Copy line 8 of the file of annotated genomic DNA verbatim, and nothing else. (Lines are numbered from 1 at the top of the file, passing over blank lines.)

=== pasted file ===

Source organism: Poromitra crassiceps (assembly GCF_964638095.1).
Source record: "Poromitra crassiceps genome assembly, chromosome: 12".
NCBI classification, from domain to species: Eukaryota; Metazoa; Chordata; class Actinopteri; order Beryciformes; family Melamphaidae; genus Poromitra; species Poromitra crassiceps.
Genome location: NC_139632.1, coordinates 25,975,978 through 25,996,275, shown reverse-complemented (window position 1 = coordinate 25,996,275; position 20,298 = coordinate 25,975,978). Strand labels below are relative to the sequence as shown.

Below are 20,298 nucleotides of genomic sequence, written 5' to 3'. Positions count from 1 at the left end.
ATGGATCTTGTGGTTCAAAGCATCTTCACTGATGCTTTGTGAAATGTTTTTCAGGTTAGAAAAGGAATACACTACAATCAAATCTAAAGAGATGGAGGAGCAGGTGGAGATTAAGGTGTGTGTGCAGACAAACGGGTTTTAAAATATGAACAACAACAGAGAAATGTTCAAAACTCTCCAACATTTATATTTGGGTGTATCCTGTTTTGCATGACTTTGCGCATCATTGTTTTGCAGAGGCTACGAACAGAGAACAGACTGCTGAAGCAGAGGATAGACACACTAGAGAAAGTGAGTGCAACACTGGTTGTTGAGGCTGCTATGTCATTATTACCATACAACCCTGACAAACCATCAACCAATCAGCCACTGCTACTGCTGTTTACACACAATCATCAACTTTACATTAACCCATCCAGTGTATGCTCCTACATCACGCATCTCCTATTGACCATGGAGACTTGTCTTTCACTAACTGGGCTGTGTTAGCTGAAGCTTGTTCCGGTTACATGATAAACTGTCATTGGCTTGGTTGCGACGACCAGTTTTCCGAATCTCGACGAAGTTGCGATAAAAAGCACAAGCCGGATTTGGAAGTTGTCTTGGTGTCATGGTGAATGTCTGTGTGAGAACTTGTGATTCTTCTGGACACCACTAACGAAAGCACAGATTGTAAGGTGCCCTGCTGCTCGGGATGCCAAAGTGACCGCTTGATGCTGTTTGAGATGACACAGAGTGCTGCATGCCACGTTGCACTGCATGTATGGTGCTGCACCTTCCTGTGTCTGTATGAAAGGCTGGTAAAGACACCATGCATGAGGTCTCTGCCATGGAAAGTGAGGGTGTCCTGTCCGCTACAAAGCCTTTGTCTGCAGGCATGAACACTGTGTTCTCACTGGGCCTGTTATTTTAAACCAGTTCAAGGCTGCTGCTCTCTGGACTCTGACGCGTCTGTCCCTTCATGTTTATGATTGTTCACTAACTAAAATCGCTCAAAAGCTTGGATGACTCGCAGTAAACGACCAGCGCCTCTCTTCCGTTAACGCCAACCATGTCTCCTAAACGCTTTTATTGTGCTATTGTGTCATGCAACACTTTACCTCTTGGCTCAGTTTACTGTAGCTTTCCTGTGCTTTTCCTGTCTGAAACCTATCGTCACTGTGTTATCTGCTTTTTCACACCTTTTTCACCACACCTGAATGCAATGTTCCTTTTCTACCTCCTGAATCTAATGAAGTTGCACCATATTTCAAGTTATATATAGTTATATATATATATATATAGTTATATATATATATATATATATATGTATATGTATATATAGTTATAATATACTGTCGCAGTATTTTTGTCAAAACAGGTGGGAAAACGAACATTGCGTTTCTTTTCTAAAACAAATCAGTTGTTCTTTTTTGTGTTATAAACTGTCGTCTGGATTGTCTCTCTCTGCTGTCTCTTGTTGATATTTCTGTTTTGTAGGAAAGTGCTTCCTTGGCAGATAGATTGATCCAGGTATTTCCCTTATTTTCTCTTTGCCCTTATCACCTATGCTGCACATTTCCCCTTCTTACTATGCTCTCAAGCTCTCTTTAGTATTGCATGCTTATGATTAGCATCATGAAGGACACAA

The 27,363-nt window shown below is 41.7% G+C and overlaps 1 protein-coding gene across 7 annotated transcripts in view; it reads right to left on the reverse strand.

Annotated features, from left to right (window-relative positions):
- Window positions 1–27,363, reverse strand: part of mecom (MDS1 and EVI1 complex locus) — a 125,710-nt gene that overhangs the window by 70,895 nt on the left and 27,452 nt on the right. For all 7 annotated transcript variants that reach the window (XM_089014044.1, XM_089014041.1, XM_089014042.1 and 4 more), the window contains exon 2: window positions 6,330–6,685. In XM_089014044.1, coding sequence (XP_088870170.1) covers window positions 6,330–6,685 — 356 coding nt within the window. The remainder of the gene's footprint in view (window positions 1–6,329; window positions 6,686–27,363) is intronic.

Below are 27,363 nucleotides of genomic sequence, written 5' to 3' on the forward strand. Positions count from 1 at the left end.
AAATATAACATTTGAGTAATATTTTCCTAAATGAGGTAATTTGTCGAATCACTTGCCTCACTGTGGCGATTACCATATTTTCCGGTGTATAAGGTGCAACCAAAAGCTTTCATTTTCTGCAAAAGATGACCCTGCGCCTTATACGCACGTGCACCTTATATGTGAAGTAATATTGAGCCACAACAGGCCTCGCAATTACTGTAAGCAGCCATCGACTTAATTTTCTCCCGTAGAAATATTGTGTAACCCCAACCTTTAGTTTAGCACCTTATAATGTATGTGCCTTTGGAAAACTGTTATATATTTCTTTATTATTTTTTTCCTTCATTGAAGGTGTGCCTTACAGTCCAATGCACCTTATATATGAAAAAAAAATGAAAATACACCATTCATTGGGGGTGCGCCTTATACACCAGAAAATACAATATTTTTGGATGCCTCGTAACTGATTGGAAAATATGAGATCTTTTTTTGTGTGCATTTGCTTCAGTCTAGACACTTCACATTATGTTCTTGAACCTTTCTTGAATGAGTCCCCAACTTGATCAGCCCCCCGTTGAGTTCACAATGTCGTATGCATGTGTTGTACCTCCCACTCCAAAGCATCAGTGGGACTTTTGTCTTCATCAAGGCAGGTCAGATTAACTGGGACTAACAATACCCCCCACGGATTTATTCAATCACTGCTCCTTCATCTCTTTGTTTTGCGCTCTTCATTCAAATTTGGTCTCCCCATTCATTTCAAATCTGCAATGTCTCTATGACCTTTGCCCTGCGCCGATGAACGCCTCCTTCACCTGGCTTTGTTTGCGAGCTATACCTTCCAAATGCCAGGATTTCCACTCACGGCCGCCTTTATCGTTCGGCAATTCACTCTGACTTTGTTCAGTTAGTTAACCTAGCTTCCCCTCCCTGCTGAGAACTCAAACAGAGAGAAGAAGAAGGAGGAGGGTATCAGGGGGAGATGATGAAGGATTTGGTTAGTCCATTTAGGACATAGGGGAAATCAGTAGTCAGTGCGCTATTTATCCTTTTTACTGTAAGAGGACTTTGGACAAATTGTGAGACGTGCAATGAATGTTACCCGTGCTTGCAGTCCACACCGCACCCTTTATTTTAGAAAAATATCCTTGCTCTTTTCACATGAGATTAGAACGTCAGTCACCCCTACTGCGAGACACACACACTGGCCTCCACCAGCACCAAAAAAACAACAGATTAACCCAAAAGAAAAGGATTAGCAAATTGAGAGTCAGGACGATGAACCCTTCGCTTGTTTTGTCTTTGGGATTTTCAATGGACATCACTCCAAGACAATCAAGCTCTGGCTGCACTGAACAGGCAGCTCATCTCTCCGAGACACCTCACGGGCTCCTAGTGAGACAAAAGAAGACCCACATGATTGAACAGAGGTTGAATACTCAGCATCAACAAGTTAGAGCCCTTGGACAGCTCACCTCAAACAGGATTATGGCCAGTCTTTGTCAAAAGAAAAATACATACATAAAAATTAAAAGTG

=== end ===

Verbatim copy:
Annotated features, from left to right (window-relative positions):